Cannabadiol For Epilepsy

Cannabadiol, an extract of marijuana different from the THC ingredient in which most forms of hemp used as a recreational drug are enriched, has been in clinical trials for several years. This is the first good quality, large trial of the drug in the US to be published.

Note that most persons purchasing hemp oil for its CBD content are using between 1/100th and 1/10th the dosage used in this study (20 mg/kg would be 1400 mg in a 70 kg adult, and see, for example, online published dosages for CBD oil here). So most "medicinal" users of marijuana who are using the medication for seizure prevention are not likely to be getting a therapeutic dosage of CBD in their herbal intake.

========================================================

ABSTRACT

Trial of Cannabidiol for Drug-Resistant Seizures in the Dravet Syndrome

Orrin Devinsky, M.D., J. Helen Cross, Ph.D., F.R.C.P.C.H., Linda Laux, M.D., Eric Marsh, M.D., Ian Miller, M.D., Rima Nabbout, M.D., Ingrid E. Scheffer, M.B., B.S., Ph.D., Elizabeth A. Thiele, M.D., Ph.D., and Stephen Wright, M.D., for the Cannabidiol in Dravet Syndrome Study Group*

N Engl J Med 2017; 376:2011-20

20 May 25, 2017

DOI: 10.1056/NEJMoa1611618

BACKGROUND

The Dravet syndrome is a complex childhood epilepsy disorder that is associated with drug-resistant seizures and a high mortality rate. We studied cannabidiol for the treatment of drug-resistant seizures in the Dravet syndrome.

METHODS

In this double-blind, placebo-controlled trial, we randomly assigned 120 children and young adults with the Dravet syndrome and drug-resistant seizures to receive either cannabidiol oral solution at a dose of 20 mg per kilogram of body weight per day or placebo, in addition to standard antiepileptic treatment. The primary end point was the change in convulsive-seizure frequency over a 14-week treatment period, as compared with a 4-week baseline period.

RESULTS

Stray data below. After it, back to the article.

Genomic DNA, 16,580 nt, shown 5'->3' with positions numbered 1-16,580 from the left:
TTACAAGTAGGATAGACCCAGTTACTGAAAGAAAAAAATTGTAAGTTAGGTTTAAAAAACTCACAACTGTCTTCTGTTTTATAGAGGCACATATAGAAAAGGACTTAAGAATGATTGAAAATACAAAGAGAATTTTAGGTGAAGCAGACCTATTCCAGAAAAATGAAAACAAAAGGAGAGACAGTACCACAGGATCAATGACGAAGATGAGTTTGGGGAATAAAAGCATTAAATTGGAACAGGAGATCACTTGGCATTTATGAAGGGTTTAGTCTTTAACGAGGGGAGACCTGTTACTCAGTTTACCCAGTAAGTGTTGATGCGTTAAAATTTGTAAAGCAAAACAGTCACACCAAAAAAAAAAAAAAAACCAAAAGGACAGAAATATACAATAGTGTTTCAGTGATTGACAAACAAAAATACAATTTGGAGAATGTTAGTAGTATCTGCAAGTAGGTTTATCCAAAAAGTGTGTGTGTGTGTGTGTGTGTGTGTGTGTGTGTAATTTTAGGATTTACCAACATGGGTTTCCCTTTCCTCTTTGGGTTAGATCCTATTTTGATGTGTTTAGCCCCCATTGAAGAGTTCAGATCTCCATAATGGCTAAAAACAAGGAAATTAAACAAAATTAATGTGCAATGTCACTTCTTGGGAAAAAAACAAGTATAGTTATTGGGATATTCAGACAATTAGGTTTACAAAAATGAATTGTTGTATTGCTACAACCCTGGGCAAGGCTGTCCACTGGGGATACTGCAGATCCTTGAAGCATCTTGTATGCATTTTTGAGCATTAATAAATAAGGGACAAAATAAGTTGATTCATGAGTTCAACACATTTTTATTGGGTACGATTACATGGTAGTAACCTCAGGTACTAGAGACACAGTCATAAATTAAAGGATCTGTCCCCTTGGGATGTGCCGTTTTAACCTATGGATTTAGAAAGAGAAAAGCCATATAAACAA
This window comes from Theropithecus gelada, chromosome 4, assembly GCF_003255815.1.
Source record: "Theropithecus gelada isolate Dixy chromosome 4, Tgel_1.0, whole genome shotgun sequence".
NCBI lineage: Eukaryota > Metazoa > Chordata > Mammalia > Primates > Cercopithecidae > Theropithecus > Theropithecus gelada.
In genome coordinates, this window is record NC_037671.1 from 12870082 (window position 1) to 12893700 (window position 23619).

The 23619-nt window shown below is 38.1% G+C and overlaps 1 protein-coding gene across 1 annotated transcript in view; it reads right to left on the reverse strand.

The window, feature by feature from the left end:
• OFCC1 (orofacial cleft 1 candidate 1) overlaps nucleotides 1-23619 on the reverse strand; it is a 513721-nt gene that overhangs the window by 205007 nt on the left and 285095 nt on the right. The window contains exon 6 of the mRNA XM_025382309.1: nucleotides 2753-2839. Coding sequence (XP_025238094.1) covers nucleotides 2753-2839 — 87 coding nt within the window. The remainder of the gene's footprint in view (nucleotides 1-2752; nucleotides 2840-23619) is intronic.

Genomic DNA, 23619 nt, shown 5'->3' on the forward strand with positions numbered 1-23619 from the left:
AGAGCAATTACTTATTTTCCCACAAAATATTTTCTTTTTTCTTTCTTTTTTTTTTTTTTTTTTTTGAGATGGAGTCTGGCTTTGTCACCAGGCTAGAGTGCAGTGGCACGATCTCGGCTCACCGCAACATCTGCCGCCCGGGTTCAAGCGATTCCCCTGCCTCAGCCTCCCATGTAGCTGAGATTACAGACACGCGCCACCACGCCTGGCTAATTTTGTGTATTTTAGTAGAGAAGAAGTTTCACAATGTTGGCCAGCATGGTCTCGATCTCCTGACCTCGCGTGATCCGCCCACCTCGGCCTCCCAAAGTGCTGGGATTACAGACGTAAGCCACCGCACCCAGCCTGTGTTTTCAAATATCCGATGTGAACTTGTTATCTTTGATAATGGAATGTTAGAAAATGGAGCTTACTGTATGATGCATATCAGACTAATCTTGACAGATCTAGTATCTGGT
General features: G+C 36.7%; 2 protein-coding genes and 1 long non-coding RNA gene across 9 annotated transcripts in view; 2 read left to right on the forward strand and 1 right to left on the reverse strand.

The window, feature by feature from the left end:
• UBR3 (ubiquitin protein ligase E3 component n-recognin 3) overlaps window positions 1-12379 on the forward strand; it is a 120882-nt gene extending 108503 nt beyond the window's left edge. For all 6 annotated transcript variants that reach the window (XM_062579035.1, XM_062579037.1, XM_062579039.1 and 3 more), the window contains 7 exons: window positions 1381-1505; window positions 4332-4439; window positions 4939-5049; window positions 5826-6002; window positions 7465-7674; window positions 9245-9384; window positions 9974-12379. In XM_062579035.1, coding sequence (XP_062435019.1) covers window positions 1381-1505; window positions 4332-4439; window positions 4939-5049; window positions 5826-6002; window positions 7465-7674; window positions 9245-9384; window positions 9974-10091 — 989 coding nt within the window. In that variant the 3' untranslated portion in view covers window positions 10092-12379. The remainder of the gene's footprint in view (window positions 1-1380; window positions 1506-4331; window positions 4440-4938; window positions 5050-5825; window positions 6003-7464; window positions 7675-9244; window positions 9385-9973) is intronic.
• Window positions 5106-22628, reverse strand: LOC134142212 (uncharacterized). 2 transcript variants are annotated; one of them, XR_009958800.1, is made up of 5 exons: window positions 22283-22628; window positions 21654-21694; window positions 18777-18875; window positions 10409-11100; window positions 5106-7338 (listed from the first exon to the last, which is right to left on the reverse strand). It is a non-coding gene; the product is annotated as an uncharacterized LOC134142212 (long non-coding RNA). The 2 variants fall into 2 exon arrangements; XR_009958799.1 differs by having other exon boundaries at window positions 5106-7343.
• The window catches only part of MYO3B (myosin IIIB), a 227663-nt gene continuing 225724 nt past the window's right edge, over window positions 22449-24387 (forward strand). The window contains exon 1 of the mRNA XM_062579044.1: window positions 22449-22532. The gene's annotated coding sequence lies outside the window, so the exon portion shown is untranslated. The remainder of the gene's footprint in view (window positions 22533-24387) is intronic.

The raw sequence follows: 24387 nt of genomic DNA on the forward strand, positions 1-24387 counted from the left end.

The median frequency of convulsive seizures per month decreased from 12.4 to 5.9 with cannabidiol, as compared with a decrease from 14.9 to 14.1 with placebo (adjusted median difference between the cannabidiol group and the placebo group in change in seizure frequency, −22.8 percentage points; 95% confidence interval [CI], −41.1 to −5.4; P=0.01). The percentage of patients who had at least a 50% reduction in convulsive-seizure frequency was 43% with cannabidiol and 27% with placebo (odds ratio, 2.00; 95% CI, 0.93 to 4.30; P=0.08). The patient’s overall condition improved by at least one category on the seven-category Caregiver Global Impression of Change scale in 62% of the cannabidiol group as compared with 34% of the placebo group (P=0.02). The frequency of total seizures of all types was significantly reduced with cannabidiol (P=0.03), but there was no significant reduction in nonconvulsive seizures. The percentage of patients who became seizure-free was 5% with cannabidiol and 0% with placebo (P=0.08). Adverse events that occurred more frequently in the cannabidiol group than in the placebo group included diarrhea, vomiting, fatigue, pyrexia, somnolence, and abnormal results on liver-function tests. There were more withdrawals from the trial in the cannabidiol group.

CONCLUSIONS

Among patients with the Dravet syndrome, cannabidiol resulted in a greater reduction in convulsive-seizure frequency than placebo and was associated with higher rates of adverse events. (Funded by GW Pharmaceuticals; ClinicalTrials.gov number, NCT02091375.)

No comments:

Post a Comment

An alternative to Kim's physicalism

In his book Physicalism, or Something Near Enough , Jaegwon Kim says: The final picture that has emerged is this: P is a cause of P*, wi...